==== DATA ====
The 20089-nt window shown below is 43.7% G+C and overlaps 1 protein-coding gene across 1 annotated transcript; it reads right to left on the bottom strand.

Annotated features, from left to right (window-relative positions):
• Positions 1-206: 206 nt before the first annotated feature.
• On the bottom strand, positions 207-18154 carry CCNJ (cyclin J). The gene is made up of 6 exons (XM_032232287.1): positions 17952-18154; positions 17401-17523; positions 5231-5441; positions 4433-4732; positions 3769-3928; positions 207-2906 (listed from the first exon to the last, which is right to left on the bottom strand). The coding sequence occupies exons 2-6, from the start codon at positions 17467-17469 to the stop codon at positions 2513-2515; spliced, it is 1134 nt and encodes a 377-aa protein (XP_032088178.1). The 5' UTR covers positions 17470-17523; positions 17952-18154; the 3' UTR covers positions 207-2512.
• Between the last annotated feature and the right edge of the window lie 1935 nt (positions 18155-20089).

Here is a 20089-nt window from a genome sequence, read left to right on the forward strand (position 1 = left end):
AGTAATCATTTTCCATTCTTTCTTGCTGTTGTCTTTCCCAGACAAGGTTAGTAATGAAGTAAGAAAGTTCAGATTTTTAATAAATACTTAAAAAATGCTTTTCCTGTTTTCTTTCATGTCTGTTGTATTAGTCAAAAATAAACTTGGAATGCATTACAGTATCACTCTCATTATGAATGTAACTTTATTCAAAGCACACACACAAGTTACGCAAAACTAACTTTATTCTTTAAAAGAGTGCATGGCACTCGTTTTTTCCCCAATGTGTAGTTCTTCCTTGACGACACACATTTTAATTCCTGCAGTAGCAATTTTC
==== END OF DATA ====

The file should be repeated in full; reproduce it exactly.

The 20089-nt window shown below is 43.7% G+C and overlaps 1 protein-coding gene across 1 annotated transcript; it reads right to left on the bottom strand.

Annotated features, from left to right (window-relative positions):
• Positions 1-206: 206 nt before the first annotated feature.
• On the bottom strand, positions 207-18154 carry CCNJ (cyclin J). The gene is made up of 6 exons (XM_032232287.1): positions 17952-18154; positions 17401-17523; positions 5231-5441; positions 4433-4732; positions 3769-3928; positions 207-2906 (listed from the first exon to the last, which is right to left on the bottom strand). The coding sequence occupies exons 2-6, from the start codon at positions 17467-17469 to the stop codon at positions 2513-2515; spliced, it is 1134 nt and encodes a 377-aa protein (XP_032088178.1). The 5' UTR covers positions 17470-17523; positions 17952-18154; the 3' UTR covers positions 207-2512.
• Between the last annotated feature and the right edge of the window lie 1935 nt (positions 18155-20089).

Here is a 20089-nt window from a genome sequence, read left to right on the forward strand (position 1 = left end):
AGTAATCATTTTCCATTCTTTCTTGCTGTTGTCTTTCCCAGACAAGGTTAGTAATGAAGTAAGAAAGTTCAGATTTTTAATAAATACTTAAAAAATGCTTTTCCTGTTTTCTTTCATGTCTGTTGTATTAGTCAAAAATAAACTTGGAATGCATTACAGTATCACTCTCATTATGAATGTAACTTTATTCAAAGCACACACACAAGTTACGCAAAACTAACTTTATTCTTTAAAAGAGTGCATGGCACTCGTTTTTTCCCCAATGTGTAGTTCTTCCTTGACGACACACATTTTAATTCCTGCAGTAGCAATTTTC